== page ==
Nomads’ reception was a cage. Grilled window. Mpesa till number. Accommodation prices engraved on a shiny silver plate. A pudgy-faced lady sat behind the desk. And, upstairs, Nomads was a seething cauldron of beer and Premier League madness. Little rotund men sat in high bar stools, and white-uniformed staff waltzed around the tables. The only spot we could find was one next to a blaring speaker. It was pointless trying to hold a conversation. A waiter came to take our order: KC citrus and a bottle of Krest, I told him. The purple neon lights bounced around Sylvia’s eyes. Her face was sharp and strange and mischievous. I could see her lips move, but I couldn’t hear jack. The DJ was right in the thick of kwa ngwaru, for chrissake.

Finally, I got a sterling idea. I fished out my phone, opened the MemoPad, and wrote: “We can pass notes like naughty children.”

She smiled, and typed, “What am I supposed to say?”

“Why you’re in a pub with a complete stranger, for starters.”

She typed: “Do you want me to go?”

I don’t know why, but I found that funny. I simply couldn’t tell the tone of her question. Her face didn’t betray any emotion. Or maybe I was too drunk to notice, but at the end of the night – just 10:30PM, really – Sylvia made sure I was safely inside a tuktuk and that I had my fare. She said to let her know when I got home, which I also found funny because the people I drink with never say shit like that.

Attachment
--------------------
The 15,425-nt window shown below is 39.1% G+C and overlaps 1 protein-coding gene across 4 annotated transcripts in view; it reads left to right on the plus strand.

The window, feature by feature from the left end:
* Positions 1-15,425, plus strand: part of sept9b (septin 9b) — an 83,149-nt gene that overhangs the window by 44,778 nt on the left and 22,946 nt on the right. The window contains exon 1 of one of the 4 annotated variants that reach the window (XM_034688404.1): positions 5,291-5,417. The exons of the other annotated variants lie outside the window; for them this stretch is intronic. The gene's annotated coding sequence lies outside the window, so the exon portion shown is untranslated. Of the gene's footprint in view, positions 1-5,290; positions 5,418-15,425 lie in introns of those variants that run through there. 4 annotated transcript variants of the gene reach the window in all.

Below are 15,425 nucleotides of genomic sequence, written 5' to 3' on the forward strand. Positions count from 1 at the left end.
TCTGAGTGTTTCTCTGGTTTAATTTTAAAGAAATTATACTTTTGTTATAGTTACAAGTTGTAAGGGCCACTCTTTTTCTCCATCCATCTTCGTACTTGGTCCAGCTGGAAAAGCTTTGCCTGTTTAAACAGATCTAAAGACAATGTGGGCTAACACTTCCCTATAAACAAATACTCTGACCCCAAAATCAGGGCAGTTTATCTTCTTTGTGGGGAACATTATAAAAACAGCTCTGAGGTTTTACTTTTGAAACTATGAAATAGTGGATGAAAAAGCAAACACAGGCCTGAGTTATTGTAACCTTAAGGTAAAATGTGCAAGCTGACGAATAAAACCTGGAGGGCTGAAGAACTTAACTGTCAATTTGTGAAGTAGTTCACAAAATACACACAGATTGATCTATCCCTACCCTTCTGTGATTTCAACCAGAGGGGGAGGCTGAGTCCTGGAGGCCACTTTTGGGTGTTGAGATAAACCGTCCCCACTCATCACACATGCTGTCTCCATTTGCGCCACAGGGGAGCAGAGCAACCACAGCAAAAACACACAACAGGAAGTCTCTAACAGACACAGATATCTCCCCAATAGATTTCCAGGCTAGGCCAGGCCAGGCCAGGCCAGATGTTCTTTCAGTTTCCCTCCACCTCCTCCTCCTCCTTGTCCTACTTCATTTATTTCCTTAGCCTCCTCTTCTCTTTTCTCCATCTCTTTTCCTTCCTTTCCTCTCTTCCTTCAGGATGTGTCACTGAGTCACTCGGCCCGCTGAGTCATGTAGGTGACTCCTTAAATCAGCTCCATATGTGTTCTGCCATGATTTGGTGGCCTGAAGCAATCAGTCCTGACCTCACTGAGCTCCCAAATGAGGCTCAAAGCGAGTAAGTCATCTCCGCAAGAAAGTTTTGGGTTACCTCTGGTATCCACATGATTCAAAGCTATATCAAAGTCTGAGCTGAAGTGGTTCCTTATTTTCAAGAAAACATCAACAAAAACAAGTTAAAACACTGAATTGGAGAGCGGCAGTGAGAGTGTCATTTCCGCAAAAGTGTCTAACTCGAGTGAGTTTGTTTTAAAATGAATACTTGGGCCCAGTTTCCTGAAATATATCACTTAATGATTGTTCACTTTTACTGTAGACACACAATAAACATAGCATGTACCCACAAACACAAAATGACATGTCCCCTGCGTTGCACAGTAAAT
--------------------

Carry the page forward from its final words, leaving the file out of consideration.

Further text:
There was something cute about the whole thing. And I promised to text her.

I never did, though. I woke up the next morning and I barely remembered anything. If it wasn’t for my MemoPad I’d have no recollection whatsoever. I thought I’d wait it out. Maybe my memory would wash back after the hangie. But it didn’t.

And when I do the math I should be 450 bob poorer. But I’m not, which can only mean that Sylvia paid the bill. Or the waiter is really forgetful.

No wonder there’s another Memo entry with the line, “I’ll pay you back.”

Now Sylvia probably thinks I’m the biggest asshole in Kitengela. Could it be that love found me at Nomads but I was too drunk to notice?
Follow Mike on Instagram: mikemuthaka

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Comments (5)

    • Mike

      It’s that easy, and that hard.

  1. Brian Nanai

    n am geussing your movie guy is called Solo..😁😁..awsome piece by the way